around it, sleeps in heavenly peace (repeat) sleeps in heavenly peace.

She dreams—She’s on an empty city street, she knows if she waits long enough
the circus will come to town, and it does, clowns tumble out, and one clown
helps her find the joke, and she dies laughing,

and she speeds Wherever, in a big white truck like Daddy did—windshield
swipes, hound, chains, painted flames—wearing this cute black T, “Live fast
die pretty,” Garden of Eden tattooed on her inner thigh, no serpent this time
only apples amen.

Elizabeth Robinson is a retired elementary school teacher who lives in Phoenix, Oregon. “Savior Gal” is one of her two poems in ZYZZYVA’s Fall issue.

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On the Subject of Truth (with a Captital T): Q&A with Troy Jollimore

Troy Jollimore

In ordinary conversation, the terms “poet” and “philosopher” tend to be applied arbitrarily to people with artistic and intellectual capabilities. But in the case of author and philosophy professor Troy Jollimore, they’re not hyperbolic descriptions but hard facts.

Jollimore rose to literary prominence in 2006 when the National Book Critics Circle named his first book of poems, Tom Thomson in Purgatory, the recipient of one of its annual awards. Since then, his second poetry collection, At Lake Scugog, has appeared, and his poems have been published in Ploughshares, The New Yorker, and other journals. Concerned with both the hypothetical and the actual, the real and the surreal, Jollimore’s work skirts a multiplicity of suggestive meanings. At times lighthearted but never tongue-in-cheek, his pieces often achieve nuance and complexity without sacrificing coherence. Two of his most recent poems, “Death by Landscape” and “Second Wind,” appear in the Fall 2011 issue of ZYZZYVA.

Currently a professor of philosophy at California State University, Chico, Jollimore received the university’s Outstanding Professor award for 2009-2010, and, in addition to his poetic projects, has authored philosophical articles and books. His most recent book is his monograph Love’s Vision (Princeton University Press). Today, he continues to publish a number of reviews in periodicals nationwide, including the San Francisco Chronicle, Washington Post, Los Angeles Times, and others.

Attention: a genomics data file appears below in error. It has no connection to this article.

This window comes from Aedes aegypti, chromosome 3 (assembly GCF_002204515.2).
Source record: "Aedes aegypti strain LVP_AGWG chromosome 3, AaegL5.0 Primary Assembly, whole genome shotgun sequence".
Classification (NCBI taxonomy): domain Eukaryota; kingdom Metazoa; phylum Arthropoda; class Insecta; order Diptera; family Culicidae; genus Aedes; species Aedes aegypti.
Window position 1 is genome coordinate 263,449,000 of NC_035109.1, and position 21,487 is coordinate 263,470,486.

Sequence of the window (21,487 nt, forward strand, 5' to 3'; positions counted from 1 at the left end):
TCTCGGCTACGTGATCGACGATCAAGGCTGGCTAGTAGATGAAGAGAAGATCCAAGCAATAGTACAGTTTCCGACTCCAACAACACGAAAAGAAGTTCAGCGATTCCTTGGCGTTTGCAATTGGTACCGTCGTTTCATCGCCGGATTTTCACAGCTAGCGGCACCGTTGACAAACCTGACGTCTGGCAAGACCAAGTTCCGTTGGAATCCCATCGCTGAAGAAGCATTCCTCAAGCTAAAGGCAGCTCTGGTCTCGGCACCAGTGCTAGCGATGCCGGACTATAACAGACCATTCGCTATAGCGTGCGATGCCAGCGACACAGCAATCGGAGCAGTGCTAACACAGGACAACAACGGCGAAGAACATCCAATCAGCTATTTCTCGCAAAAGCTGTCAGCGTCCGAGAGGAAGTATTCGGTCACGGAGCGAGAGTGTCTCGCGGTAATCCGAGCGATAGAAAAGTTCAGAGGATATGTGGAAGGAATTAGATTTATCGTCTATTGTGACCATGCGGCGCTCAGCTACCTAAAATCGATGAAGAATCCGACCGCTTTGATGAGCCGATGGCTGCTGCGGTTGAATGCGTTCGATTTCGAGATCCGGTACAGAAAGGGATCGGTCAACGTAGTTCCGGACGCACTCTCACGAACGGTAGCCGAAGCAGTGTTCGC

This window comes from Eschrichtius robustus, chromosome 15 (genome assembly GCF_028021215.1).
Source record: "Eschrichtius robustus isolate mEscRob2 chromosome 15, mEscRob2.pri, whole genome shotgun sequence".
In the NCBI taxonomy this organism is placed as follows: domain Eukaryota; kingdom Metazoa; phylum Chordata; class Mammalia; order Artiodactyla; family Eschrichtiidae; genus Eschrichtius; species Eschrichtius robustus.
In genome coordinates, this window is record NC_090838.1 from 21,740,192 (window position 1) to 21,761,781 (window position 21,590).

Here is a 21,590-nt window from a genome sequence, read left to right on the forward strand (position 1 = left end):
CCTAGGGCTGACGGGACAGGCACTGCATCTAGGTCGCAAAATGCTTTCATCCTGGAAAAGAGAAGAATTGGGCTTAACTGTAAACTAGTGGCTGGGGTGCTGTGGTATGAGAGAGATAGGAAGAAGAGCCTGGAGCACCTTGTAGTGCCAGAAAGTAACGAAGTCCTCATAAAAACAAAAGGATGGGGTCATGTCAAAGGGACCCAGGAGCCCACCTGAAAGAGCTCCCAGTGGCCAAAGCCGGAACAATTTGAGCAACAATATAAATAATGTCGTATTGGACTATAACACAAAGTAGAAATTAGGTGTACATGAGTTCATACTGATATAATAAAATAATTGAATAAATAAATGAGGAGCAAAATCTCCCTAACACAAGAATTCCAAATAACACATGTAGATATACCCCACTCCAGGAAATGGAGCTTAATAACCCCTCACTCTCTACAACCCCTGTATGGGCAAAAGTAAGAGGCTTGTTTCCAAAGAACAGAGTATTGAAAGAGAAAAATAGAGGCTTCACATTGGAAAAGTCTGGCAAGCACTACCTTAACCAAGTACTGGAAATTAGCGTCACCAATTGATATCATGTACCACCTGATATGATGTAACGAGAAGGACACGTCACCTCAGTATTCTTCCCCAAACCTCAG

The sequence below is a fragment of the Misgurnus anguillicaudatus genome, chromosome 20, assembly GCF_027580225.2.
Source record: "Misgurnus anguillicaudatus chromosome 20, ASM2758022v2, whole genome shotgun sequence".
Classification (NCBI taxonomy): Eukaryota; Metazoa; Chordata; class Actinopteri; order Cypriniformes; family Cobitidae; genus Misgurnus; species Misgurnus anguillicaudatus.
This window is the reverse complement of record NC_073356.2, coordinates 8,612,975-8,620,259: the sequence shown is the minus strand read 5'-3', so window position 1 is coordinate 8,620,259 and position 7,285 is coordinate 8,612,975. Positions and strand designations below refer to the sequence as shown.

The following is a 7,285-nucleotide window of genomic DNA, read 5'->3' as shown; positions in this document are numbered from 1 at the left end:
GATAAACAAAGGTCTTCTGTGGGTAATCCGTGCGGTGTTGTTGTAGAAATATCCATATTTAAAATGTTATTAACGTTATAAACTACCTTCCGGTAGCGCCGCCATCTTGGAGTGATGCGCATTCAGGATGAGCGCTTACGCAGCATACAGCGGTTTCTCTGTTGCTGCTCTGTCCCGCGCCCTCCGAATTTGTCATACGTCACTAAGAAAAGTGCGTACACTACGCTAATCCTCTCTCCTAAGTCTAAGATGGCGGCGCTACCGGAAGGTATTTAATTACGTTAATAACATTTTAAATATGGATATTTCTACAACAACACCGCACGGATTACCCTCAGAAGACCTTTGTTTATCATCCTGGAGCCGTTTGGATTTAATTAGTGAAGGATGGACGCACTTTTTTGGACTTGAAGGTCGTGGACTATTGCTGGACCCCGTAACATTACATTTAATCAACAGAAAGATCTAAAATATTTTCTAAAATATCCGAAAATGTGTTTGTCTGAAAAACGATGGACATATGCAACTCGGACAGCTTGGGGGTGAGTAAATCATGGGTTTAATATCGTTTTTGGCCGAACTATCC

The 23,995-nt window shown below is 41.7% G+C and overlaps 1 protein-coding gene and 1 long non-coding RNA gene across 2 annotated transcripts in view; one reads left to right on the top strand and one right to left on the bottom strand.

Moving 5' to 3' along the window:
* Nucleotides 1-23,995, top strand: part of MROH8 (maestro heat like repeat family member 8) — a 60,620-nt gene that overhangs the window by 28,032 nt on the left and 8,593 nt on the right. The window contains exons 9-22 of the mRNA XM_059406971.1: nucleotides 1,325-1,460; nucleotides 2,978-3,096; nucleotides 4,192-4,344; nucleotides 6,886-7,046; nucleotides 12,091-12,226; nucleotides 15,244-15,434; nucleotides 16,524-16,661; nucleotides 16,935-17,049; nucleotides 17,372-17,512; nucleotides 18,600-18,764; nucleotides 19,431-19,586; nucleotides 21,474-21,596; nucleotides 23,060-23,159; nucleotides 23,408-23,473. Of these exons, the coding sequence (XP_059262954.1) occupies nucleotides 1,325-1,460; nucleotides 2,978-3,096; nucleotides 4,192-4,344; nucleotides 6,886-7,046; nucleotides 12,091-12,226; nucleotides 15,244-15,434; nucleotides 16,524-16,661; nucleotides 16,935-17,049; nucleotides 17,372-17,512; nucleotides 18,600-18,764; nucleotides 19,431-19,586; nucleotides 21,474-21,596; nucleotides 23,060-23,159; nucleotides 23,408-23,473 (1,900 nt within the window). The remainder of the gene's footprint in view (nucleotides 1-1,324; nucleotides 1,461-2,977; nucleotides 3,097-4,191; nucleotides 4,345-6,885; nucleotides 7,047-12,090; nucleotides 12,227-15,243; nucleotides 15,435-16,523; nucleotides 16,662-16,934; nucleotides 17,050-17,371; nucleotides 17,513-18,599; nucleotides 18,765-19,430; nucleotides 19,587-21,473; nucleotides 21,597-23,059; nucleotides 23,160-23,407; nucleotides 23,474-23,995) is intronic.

Recently, he corresponded with ZYZZYVA about his intellectual and artistic processes, the decline of the humanities in higher education, and the notion of truth in poetry and philosophy.

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O SHIRTWALKERS!

Can you surrey? Can you picnic?
Surrey down to a stoned soul picnic…
And from the sky come the Lord and the lightning.

-from the song “Stoned Soul Picnic” by The 5th Dimension

They hit the streets, those
Single gents spilling out of the cleaners
All partnered up & promenodding
Escorting their dainties.

O You Shirtwalkers!
Drop her, she’s just a thin wire of feigned domesticity
Nothing but a clothes hanger.
The press and starch of your city life
Is blanding your manly.

Don’t you see me passing?
I want to slap my hands against your plackets &
Pop your buttons one-by-one.
Bite my canines down onto your stays &
Pull them full out of your collar.
(I promise you’ll not go floppy.)
I want to spill myself all over your chest like the reddest marinara.

You Over-Laundered Shirtwalkers!
Don’t you crave a whiff of underarm piqued?
It’s nature you’ve forgotten.
Can you surrey?
Can you picnic?

Don’t you know I want to be your little chicken pot pie?

 

Jeannette Allée is a Seattle poet and writer. Her work has appeared in The Best American Poetry series, Iowa Review, Field, and The Believer. “O SHIRTWALKERS!” is one of her two poems published in ZYZZYVA‘s Fall issue.

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Starting Over

I can’t not keep coming back
to this place that’s not a place,
its pepper trees, olive trees, lilac,
narcissus, jasmine, here with me
and mock orange and eucalyptus
and working words that fill in others,
an earthquake-enlivened rose bush,
pollarded plane trees and sycamores,
and cypress flat-topped by sea wind.
Here are Interstate concrete,
desert dust, hardpan,
here are cobblestones
and woven bricky streets,